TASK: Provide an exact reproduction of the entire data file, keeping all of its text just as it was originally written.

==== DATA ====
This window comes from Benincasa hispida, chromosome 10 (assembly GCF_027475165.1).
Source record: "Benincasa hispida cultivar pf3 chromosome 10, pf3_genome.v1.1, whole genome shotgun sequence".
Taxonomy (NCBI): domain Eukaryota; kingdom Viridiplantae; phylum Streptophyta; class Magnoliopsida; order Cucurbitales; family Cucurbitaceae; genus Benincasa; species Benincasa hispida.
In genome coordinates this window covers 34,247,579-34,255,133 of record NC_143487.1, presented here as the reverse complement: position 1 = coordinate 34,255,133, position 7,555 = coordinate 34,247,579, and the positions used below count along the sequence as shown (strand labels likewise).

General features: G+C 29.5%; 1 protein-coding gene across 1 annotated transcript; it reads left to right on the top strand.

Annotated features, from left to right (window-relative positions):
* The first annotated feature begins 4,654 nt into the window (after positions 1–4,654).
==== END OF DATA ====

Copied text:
This window comes from Benincasa hispida, chromosome 10 (assembly GCF_027475165.1).
Source record: "Benincasa hispida cultivar pf3 chromosome 10, pf3_genome.v1.1, whole genome shotgun sequence".
Taxonomy (NCBI): domain Eukaryota; kingdom Viridiplantae; phylum Streptophyta; class Magnoliopsida; order Cucurbitales; family Cucurbitaceae; genus Benincasa; species Benincasa hispida.
In genome coordinates this window covers 34,247,579-34,255,133 of record NC_143487.1, presented here as the reverse complement: position 1 = coordinate 34,255,133, position 7,555 = coordinate 34,247,579, and the positions used below count along the sequence as shown (strand labels likewise).

General features: G+C 29.5%; 1 protein-coding gene across 1 annotated transcript; it reads left to right on the top strand.

Annotated features, from left to right (window-relative positions):
* The first annotated feature begins 4,654 nt into the window (after positions 1–4,654).